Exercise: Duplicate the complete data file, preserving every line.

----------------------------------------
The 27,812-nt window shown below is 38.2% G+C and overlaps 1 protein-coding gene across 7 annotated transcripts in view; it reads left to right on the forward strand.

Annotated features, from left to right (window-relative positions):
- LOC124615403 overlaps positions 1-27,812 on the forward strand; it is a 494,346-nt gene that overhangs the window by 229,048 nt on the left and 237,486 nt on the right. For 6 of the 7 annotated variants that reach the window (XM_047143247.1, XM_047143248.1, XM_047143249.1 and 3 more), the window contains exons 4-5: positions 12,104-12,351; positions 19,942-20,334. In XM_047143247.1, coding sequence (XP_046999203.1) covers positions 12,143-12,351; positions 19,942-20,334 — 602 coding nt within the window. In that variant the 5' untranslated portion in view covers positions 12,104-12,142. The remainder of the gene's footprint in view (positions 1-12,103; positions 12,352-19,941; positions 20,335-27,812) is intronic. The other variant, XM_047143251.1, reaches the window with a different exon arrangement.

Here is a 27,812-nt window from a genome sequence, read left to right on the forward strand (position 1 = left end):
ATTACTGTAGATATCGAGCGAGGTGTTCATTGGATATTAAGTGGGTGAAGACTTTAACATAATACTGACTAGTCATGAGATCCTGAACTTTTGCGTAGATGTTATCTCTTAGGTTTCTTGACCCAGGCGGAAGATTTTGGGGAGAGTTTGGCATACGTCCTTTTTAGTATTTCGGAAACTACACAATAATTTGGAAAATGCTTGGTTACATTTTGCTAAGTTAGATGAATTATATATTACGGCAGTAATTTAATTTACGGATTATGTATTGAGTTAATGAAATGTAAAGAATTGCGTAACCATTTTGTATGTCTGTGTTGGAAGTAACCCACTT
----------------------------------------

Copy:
The 27,812-nt window shown below is 38.2% G+C and overlaps 1 protein-coding gene across 7 annotated transcripts in view; it reads left to right on the forward strand.

Annotated features, from left to right (window-relative positions):
- LOC124615403 overlaps positions 1-27,812 on the forward strand; it is a 494,346-nt gene that overhangs the window by 229,048 nt on the left and 237,486 nt on the right. For 6 of the 7 annotated variants that reach the window (XM_047143247.1, XM_047143248.1, XM_047143249.1 and 3 more), the window contains exons 4-5: positions 12,104-12,351; positions 19,942-20,334. In XM_047143247.1, coding sequence (XP_046999203.1) covers positions 12,143-12,351; positions 19,942-20,334 — 602 coding nt within the window. In that variant the 5' untranslated portion in view covers positions 12,104-12,142. The remainder of the gene's footprint in view (positions 1-12,103; positions 12,352-19,941; positions 20,335-27,812) is intronic. The other variant, XM_047143251.1, reaches the window with a different exon arrangement.

Here is a 27,812-nt window from a genome sequence, read left to right on the forward strand (position 1 = left end):
ATTACTGTAGATATCGAGCGAGGTGTTCATTGGATATTAAGTGGGTGAAGACTTTAACATAATACTGACTAGTCATGAGATCCTGAACTTTTGCGTAGATGTTATCTCTTAGGTTTCTTGACCCAGGCGGAAGATTTTGGGGAGAGTTTGGCATACGTCCTTTTTAGTATTTCGGAAACTACACAATAATTTGGAAAATGCTTGGTTACATTTTGCTAAGTTAGATGAATTATATATTACGGCAGTAATTTAATTTACGGATTATGTATTGAGTTAATGAAATGTAAAGAATTGCGTAACCATTTTGTATGTCTGTGTTGGAAGTAACCCACTT